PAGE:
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At the end of the day, if this doesn’t happen, I’m not going to see it as, “My career was a failure.” That might be other peoples’ take, but that’s not mine. I know how hard it is. I know about all the guys who didn’t even get an interview who probably should have had an interview. I’ve been very fortunate. I’ve worked extraordinarily hard to get where I am. If I don’t end up becoming a general manager, that’s just the luck of the draw. I’ve had a great career regardless.

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Leaving aside the question of gender, do you want to be a general manager? Does the job itself appeal to you?

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It does. It does. In becoming a general manager, I think the one thing that you have to know, though, is that you’re never walking into a great situation. Either they finished last, or they made it to the playoffs and it just wasn’t far enough, or their payroll is through the roof and their farm system is depleted, or there are lots of difficulties surrounding their personnel. The issues go on and on. It is the ultimate challenge in this industry.

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Everything else in your life gets put on hold for the length of your contract. It’s all-consuming, especially now. The job has changed so much, with the internet and the information available to you. Social media has changed it quite a bit. Everyone has their opinions about the job you’re doing.

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I just gave a speech to some kids, and I was trying to explain to them the concept of a general manager. I said, “When your team loses the World Series, that’s the first person you’re going to blame.” But it would be a great honor and a tremendous challenge.

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Major league fields are notorious for their lack of uniformity. Do you feel there should be greater uniformity in ballparks, or do you like the quirkiness we have now?

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I do like the quirkiness. That’s my own personal opinion. It’s fun when you’re thinking about constructing a team, how to build a team around your park’s quirkiness—but knowing full well the market may dictate that you can’t build your team the way you want and you’re going to have to live with it.

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Do you have any opinions about the eternal debate over pace of play?

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[laughs] I do have opinions about that, but they’d have to be off the record.

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—Article originally appeared in UChicago Magazine

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UChicago Law School student earns Rhodes Scholarship

University of Chicago Law School student Yali Peng, LLM’17, has won a Rhodes Scholarship to study at the University of Oxford next fall. She will pursue a doctorate in either criminology or socio-legal studies and hopes to examine sentencing structures and criminal behavior with a focus on how the system affects people from marginalized communities.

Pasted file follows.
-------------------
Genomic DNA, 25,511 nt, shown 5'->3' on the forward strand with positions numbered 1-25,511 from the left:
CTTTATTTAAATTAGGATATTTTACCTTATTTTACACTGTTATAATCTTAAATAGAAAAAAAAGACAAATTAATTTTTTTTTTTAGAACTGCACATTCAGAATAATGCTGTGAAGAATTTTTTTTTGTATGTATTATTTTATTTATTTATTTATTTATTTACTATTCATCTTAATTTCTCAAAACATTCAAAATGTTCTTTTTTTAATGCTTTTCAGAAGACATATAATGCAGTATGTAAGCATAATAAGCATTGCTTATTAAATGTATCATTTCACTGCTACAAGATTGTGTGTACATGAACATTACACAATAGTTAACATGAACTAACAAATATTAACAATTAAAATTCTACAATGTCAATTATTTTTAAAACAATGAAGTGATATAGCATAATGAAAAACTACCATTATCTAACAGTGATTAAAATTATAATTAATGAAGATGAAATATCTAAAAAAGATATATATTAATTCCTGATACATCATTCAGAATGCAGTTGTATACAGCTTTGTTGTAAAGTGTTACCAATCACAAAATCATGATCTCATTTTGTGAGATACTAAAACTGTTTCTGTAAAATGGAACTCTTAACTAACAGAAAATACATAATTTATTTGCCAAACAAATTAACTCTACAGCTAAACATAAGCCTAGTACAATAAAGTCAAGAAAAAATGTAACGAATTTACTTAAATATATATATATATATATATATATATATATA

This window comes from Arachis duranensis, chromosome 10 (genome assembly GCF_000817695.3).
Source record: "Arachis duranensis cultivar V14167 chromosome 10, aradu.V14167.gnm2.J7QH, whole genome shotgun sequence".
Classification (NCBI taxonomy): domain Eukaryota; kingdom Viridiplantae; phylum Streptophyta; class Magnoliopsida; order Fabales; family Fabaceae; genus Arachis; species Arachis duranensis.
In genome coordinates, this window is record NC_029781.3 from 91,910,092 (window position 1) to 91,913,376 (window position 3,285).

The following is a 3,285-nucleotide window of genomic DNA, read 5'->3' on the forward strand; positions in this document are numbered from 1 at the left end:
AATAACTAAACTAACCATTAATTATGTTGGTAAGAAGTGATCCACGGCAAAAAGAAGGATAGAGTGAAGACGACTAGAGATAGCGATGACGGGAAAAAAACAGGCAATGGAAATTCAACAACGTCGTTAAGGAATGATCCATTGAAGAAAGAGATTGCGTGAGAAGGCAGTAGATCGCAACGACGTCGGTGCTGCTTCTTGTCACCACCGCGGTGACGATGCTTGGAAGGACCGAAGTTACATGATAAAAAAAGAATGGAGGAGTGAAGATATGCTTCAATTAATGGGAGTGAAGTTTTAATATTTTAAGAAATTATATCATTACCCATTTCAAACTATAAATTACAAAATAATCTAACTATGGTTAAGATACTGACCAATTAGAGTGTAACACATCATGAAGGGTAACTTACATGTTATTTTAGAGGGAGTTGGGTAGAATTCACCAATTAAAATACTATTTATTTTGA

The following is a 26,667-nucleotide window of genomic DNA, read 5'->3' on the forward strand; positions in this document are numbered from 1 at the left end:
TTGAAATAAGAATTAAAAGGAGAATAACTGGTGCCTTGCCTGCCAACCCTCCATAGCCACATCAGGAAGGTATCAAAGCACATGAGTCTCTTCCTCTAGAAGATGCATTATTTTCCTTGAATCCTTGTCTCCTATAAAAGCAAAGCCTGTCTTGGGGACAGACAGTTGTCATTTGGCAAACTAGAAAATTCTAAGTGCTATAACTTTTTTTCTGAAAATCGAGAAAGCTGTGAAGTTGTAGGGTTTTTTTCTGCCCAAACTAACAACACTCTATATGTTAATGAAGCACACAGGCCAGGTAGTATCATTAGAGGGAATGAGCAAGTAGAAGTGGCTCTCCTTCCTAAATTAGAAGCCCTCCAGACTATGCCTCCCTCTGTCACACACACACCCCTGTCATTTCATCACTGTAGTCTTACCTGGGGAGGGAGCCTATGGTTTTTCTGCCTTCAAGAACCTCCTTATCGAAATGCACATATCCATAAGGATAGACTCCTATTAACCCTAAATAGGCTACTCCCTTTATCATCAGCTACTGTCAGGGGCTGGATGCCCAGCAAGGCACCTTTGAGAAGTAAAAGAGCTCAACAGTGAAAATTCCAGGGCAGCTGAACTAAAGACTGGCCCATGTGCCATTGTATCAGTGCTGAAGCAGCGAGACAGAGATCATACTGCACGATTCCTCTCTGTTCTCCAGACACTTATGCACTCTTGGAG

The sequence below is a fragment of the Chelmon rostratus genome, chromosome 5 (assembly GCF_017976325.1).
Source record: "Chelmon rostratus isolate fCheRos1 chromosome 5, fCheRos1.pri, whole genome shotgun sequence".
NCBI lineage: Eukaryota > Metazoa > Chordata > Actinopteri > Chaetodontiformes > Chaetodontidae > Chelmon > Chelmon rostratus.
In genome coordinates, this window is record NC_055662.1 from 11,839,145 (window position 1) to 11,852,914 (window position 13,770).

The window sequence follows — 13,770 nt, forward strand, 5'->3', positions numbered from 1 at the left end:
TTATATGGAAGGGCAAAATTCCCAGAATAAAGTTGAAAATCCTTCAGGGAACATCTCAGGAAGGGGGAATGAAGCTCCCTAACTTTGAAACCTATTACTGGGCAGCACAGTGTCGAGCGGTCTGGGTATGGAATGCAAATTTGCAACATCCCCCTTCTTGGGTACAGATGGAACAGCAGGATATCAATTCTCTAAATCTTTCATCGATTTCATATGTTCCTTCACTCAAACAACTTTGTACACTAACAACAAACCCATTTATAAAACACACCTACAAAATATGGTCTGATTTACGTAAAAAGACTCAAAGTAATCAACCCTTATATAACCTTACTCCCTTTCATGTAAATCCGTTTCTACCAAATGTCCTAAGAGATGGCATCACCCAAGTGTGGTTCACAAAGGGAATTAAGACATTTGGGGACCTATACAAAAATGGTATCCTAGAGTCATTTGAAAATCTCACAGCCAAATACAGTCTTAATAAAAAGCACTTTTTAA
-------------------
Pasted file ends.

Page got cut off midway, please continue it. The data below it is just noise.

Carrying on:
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“Namely I hope to answer two questions: What kind of sentencing can better match our retribution and deterrence goals? How we eliminate those factors systematically driving people to be criminals in prison system?” said Peng, who is currently part of UChicago’s JSD program, aimed at international lawyers.

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A resident of Guangzhou, China, was among four Rhodes Scholars from China this year. She is the 53rd student from the University of Chicago to receive the award, a group that includes Joshua Pickar, JD’17, who was named a Rhodes scholar in 2016.

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Before entering the Law School, Peng earned a bachelor of laws degree from Tsinghua University, where she wrote an award-winning dissertation that examined the factors influencing the sentencing of larceny based on linear regression models. She was an editorial board member of Tsinghua China Law Review and clerked at the Supreme People’s Court of China.

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Peng is now in the second year of her JSD program, writing a dissertation that will focus on the extralegal factors influencing Chinese sentencing.

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“The Rhodes Scholarship is a tremendous honor, and one that underscores the extraordinary intellectual contributions that our LLM and JSD students make to the Law School community,” said Dean Thomas J. Miles, the Clifton R. Musser Professor of Law and Economics. “Yali’s work shows great promise, and we are delighted to see her recognized in this way.”  

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Human stories inspire legal career

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Peng said her interest in criminal behavior has grown from observing the human stories behind crimes.

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“I know a prostitute who sold her body to pay her daughter’s tuition in a prestigious private school as her husband’s wage is not enough,” Peng said. “I have also seen kids who were left behind [when their parents left] to earn money as migrant workers in big cities. Their grandparents rarely disciplined them, and they finally become local gangsters. I felt each criminal may have his or her own story, and there may be systemic forces driving people to become criminals in such a stratified society.”

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Ultimately, Peng said she hopes her work will lead to better treatment and improved opportunities for rehabilitation in criminal justice systems.